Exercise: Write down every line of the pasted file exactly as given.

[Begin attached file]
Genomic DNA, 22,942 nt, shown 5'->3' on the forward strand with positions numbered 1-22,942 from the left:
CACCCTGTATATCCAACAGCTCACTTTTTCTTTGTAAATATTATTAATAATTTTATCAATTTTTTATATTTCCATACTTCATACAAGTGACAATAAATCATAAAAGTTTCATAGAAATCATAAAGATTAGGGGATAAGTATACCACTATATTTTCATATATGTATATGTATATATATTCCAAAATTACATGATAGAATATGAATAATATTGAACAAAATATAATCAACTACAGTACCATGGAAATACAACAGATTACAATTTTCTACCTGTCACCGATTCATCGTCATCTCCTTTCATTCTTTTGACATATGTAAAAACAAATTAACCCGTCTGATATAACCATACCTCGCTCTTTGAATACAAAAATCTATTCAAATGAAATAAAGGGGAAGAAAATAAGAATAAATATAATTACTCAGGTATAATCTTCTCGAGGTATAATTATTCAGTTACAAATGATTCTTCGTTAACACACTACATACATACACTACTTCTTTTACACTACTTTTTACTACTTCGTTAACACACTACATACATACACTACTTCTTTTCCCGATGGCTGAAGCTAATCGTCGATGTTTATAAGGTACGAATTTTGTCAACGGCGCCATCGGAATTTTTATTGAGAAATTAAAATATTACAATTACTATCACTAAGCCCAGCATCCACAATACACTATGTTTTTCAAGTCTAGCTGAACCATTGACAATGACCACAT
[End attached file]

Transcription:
Genomic DNA, 22,942 nt, shown 5'->3' on the forward strand with positions numbered 1-22,942 from the left:
CACCCTGTATATCCAACAGCTCACTTTTTCTTTGTAAATATTATTAATAATTTTATCAATTTTTTATATTTCCATACTTCATACAAGTGACAATAAATCATAAAAGTTTCATAGAAATCATAAAGATTAGGGGATAAGTATACCACTATATTTTCATATATGTATATGTATATATATTCCAAAATTACATGATAGAATATGAATAATATTGAACAAAATATAATCAACTACAGTACCATGGAAATACAACAGATTACAATTTTCTACCTGTCACCGATTCATCGTCATCTCCTTTCATTCTTTTGACATATGTAAAAACAAATTAACCCGTCTGATATAACCATACCTCGCTCTTTGAATACAAAAATCTATTCAAATGAAATAAAGGGGAAGAAAATAAGAATAAATATAATTACTCAGGTATAATCTTCTCGAGGTATAATTATTCAGTTACAAATGATTCTTCGTTAACACACTACATACATACACTACTTCTTTTACACTACTTTTTACTACTTCGTTAACACACTACATACATACACTACTTCTTTTCCCGATGGCTGAAGCTAATCGTCGATGTTTATAAGGTACGAATTTTGTCAACGGCGCCATCGGAATTTTTATTGAGAAATTAAAATATTACAATTACTATCACTAAGCCCAGCATCCACAATACACTATGTTTTTCAAGTCTAGCTGAACCATTGACAATGACCACAT